The legislation, which is sweeping in nature, contains various provisions crafted to ease capital raising for privately-held companies. The provision that has generated perhaps the most buzz is a new securities exemption that allows companies to raise up to $1,000,000 per year from large numbers of investors through funding portals. The ability companies will have to crowdfund equity financing greatly expands their potential sources of capital. But startups will want to think carefully before taking the crowdfunding route.
Crowdfunding comes with some potential pitfalls. So if you are an entrepreneur forming a startup, you will want to map out your near-term and long-term financing strategies before you decide whether to go the more traditional route of friends and family and VC financing or to try crowdfunding. Here are a few points to keep in mind:
1. The crowdfunding provisions of the JOBS Act legislation include various requirements and complexities that your early-stage company must adhere to, including (a) specified disclosure obligations, (b) rules regarding which funding portals and brokers you can use in crowdfunding financings and (c) per-investor caps on investment amounts, which could prove difficult to navigate. The SEC will announce regulations to put the new law into effect in the next several months that could have a significant impact on the utility of the crowdfunding option.
2. It could cost you significant time and expense to do the administrative work associated with record-keeping and potential contractual arrangements with large numbers of stockholders. Further, a greater number of stockholders could translate into a greater number of disgruntled stockholders, further translating to more potential stockholder lawsuits. This in turn could lead to, among other bad things, higher directors liability insurance costs.
3. For the reasons I have described above, you might find it difficult to obtain venture capital once you have taken a round of crowdfunding, so it is likely crowdfunding will become an alternative route, rather than a stepping-stone, to venture capital financing. In short, if you are considering near-term crowdfunding, be aware that the transaction might foreclose venture capital investment down the road.
While venture capital financing is not without its limitations and disadvantages, there are also well-known benefits. Completing venture financing generally provides your company with such benefits as (a) ready access to future financing from a well-funded and motivated source, (b) benefits of the business expertise and contacts (including with potential commercial lenders) of the venture investor, and (c) validation and credentialling from being financed by a sophisticated investor after it has completed due diligence (which can prove very important as the company moves to an initial public offering or a M&A exit).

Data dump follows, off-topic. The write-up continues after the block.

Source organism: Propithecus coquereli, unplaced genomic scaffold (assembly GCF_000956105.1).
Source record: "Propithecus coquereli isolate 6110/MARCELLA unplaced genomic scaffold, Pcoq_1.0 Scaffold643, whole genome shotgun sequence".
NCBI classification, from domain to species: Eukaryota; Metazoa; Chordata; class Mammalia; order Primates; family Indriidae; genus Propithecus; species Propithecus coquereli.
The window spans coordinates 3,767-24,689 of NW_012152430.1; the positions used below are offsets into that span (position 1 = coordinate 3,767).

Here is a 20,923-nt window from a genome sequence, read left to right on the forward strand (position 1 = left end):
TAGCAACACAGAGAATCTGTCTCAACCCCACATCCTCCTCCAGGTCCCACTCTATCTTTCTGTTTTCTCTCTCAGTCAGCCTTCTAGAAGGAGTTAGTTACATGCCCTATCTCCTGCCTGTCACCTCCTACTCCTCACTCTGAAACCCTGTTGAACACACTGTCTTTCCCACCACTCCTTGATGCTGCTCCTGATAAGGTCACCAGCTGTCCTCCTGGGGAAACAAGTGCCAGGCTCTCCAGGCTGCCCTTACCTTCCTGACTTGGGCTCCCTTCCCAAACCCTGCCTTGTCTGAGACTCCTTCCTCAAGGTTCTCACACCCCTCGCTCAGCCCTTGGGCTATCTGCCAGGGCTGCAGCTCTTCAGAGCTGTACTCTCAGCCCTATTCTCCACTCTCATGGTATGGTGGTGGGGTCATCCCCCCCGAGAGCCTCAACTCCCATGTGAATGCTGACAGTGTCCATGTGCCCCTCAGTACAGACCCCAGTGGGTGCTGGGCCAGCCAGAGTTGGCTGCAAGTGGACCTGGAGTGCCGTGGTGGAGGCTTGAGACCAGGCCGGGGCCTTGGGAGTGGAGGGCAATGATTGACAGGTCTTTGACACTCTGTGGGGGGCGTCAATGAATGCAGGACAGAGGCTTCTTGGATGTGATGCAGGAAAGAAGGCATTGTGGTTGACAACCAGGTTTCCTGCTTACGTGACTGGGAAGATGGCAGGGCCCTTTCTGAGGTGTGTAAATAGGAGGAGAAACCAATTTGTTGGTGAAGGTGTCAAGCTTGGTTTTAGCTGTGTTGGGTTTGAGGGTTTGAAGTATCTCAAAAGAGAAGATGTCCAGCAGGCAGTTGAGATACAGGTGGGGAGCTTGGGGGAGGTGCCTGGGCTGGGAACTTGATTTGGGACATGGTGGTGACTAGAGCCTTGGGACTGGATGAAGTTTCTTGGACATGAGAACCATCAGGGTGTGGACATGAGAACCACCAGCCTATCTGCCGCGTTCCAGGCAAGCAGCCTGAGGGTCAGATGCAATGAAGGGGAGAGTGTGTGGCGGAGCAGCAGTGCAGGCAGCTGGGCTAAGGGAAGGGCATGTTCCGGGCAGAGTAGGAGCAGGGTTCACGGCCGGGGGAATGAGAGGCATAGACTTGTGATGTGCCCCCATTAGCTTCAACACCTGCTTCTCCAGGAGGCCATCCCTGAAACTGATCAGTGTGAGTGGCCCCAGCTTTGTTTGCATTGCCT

More fundamentally, if your company needs money to fund operations greater than the $1,000,000 per year permitted under the JOBS Act crowdfunding law, you would be compelled to pursue the larger amounts available through venture capital.
We will likely see many early-stage companies using the crowdfunding option in the future. For some companies (in particular, those unable to get venture captial whether due to size, business sector, or geography), crowdfunding will make a great deal of sense. But it is less likely that crowdfunding will change the game plan for companies that would otherwise be able to secure venture capital financing.
Mark J. Mihanovic is a partner in the law firm of McDermott Will & Emery. He heads the firm’s California corporate practice and serves as corporate liaison partner in the firm’s strategic alliance with MWE China Law Offices based in Shanghai. His practice is primarily focused in the areas of corporate finance and mergers and acquisitions, with a particular emphasis on technology, life science, and health care companies.